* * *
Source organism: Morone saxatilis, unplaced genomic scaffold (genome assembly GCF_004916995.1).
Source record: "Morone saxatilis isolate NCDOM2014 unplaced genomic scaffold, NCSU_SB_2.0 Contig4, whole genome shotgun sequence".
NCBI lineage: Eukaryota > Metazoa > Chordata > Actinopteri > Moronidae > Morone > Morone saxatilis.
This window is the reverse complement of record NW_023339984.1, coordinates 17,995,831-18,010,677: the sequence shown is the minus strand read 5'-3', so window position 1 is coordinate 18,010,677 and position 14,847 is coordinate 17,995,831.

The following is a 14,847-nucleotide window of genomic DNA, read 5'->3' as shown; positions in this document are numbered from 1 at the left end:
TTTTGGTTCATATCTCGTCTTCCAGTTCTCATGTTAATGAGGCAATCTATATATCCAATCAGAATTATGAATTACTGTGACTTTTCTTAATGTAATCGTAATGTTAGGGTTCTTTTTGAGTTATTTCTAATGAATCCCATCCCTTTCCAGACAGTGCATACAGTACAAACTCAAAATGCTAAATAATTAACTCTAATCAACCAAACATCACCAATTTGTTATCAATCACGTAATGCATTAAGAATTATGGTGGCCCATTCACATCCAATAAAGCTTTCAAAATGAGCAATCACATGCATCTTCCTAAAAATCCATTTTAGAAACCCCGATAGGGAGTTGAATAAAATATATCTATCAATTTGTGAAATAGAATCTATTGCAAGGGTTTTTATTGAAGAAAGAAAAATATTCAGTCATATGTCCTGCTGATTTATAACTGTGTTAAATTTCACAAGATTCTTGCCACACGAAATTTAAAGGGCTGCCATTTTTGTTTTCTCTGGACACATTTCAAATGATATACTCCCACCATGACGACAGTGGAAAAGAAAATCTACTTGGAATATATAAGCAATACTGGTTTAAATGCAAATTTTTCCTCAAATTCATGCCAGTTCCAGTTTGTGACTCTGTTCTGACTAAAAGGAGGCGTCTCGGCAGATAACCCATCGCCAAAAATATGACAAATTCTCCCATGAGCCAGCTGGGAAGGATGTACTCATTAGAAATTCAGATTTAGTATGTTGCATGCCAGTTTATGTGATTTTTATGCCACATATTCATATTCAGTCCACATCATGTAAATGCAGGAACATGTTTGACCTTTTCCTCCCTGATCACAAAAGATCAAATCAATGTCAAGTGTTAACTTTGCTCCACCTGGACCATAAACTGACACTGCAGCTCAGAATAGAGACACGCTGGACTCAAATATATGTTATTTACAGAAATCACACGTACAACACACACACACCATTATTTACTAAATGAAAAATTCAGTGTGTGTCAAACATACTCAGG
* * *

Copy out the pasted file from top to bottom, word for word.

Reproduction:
Source organism: Morone saxatilis, unplaced genomic scaffold (genome assembly GCF_004916995.1).
Source record: "Morone saxatilis isolate NCDOM2014 unplaced genomic scaffold, NCSU_SB_2.0 Contig4, whole genome shotgun sequence".
NCBI lineage: Eukaryota > Metazoa > Chordata > Actinopteri > Moronidae > Morone > Morone saxatilis.
This window is the reverse complement of record NW_023339984.1, coordinates 17,995,831-18,010,677: the sequence shown is the minus strand read 5'-3', so window position 1 is coordinate 18,010,677 and position 14,847 is coordinate 17,995,831.

The following is a 14,847-nucleotide window of genomic DNA, read 5'->3' as shown; positions in this document are numbered from 1 at the left end:
TTTTGGTTCATATCTCGTCTTCCAGTTCTCATGTTAATGAGGCAATCTATATATCCAATCAGAATTATGAATTACTGTGACTTTTCTTAATGTAATCGTAATGTTAGGGTTCTTTTTGAGTTATTTCTAATGAATCCCATCCCTTTCCAGACAGTGCATACAGTACAAACTCAAAATGCTAAATAATTAACTCTAATCAACCAAACATCACCAATTTGTTATCAATCACGTAATGCATTAAGAATTATGGTGGCCCATTCACATCCAATAAAGCTTTCAAAATGAGCAATCACATGCATCTTCCTAAAAATCCATTTTAGAAACCCCGATAGGGAGTTGAATAAAATATATCTATCAATTTGTGAAATAGAATCTATTGCAAGGGTTTTTATTGAAGAAAGAAAAATATTCAGTCATATGTCCTGCTGATTTATAACTGTGTTAAATTTCACAAGATTCTTGCCACACGAAATTTAAAGGGCTGCCATTTTTGTTTTCTCTGGACACATTTCAAATGATATACTCCCACCATGACGACAGTGGAAAAGAAAATCTACTTGGAATATATAAGCAATACTGGTTTAAATGCAAATTTTTCCTCAAATTCATGCCAGTTCCAGTTTGTGACTCTGTTCTGACTAAAAGGAGGCGTCTCGGCAGATAACCCATCGCCAAAAATATGACAAATTCTCCCATGAGCCAGCTGGGAAGGATGTACTCATTAGAAATTCAGATTTAGTATGTTGCATGCCAGTTTATGTGATTTTTATGCCACATATTCATATTCAGTCCACATCATGTAAATGCAGGAACATGTTTGACCTTTTCCTCCCTGATCACAAAAGATCAAATCAATGTCAAGTGTTAACTTTGCTCCACCTGGACCATAAACTGACACTGCAGCTCAGAATAGAGACACGCTGGACTCAAATATATGTTATTTACAGAAATCACACGTACAACACACACACACCATTATTTACTAAATGAAAAATTCAGTGTGTGTCAAACATACTCAGG